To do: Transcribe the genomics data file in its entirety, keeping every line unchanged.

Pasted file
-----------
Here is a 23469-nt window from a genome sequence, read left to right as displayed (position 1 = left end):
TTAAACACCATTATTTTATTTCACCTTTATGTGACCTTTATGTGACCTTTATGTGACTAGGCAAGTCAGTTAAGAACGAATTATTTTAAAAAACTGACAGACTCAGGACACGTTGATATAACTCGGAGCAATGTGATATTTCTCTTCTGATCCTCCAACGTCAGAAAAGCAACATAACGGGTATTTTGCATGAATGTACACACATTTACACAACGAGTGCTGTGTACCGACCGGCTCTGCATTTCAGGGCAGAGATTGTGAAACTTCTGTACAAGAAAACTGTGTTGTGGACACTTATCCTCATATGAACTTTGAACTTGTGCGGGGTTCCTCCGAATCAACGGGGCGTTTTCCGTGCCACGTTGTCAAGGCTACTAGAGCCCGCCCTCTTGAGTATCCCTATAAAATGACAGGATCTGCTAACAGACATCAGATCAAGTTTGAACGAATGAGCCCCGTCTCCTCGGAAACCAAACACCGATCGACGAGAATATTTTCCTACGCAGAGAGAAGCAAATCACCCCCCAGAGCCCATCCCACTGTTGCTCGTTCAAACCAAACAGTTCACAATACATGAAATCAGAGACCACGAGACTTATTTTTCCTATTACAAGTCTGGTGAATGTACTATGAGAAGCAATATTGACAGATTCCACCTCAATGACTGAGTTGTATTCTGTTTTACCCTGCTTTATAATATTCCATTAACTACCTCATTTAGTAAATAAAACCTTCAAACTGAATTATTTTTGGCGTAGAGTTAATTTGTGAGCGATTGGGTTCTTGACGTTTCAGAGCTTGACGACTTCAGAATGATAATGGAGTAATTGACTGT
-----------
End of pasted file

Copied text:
Here is a 23469-nt window from a genome sequence, read left to right as displayed (position 1 = left end):
TTAAACACCATTATTTTATTTCACCTTTATGTGACCTTTATGTGACCTTTATGTGACTAGGCAAGTCAGTTAAGAACGAATTATTTTAAAAAACTGACAGACTCAGGACACGTTGATATAACTCGGAGCAATGTGATATTTCTCTTCTGATCCTCCAACGTCAGAAAAGCAACATAACGGGTATTTTGCATGAATGTACACACATTTACACAACGAGTGCTGTGTACCGACCGGCTCTGCATTTCAGGGCAGAGATTGTGAAACTTCTGTACAAGAAAACTGTGTTGTGGACACTTATCCTCATATGAACTTTGAACTTGTGCGGGGTTCCTCCGAATCAACGGGGCGTTTTCCGTGCCACGTTGTCAAGGCTACTAGAGCCCGCCCTCTTGAGTATCCCTATAAAATGACAGGATCTGCTAACAGACATCAGATCAAGTTTGAACGAATGAGCCCCGTCTCCTCGGAAACCAAACACCGATCGACGAGAATATTTTCCTACGCAGAGAGAAGCAAATCACCCCCCAGAGCCCATCCCACTGTTGCTCGTTCAAACCAAACAGTTCACAATACATGAAATCAGAGACCACGAGACTTATTTTTCCTATTACAAGTCTGGTGAATGTACTATGAGAAGCAATATTGACAGATTCCACCTCAATGACTGAGTTGTATTCTGTTTTACCCTGCTTTATAATATTCCATTAACTACCTCATTTAGTAAATAAAACCTTCAAACTGAATTATTTTTGGCGTAGAGTTAATTTGTGAGCGATTGGGTTCTTGACGTTTCAGAGCTTGACGACTTCAGAATGATAATGGAGTAATTGACTGT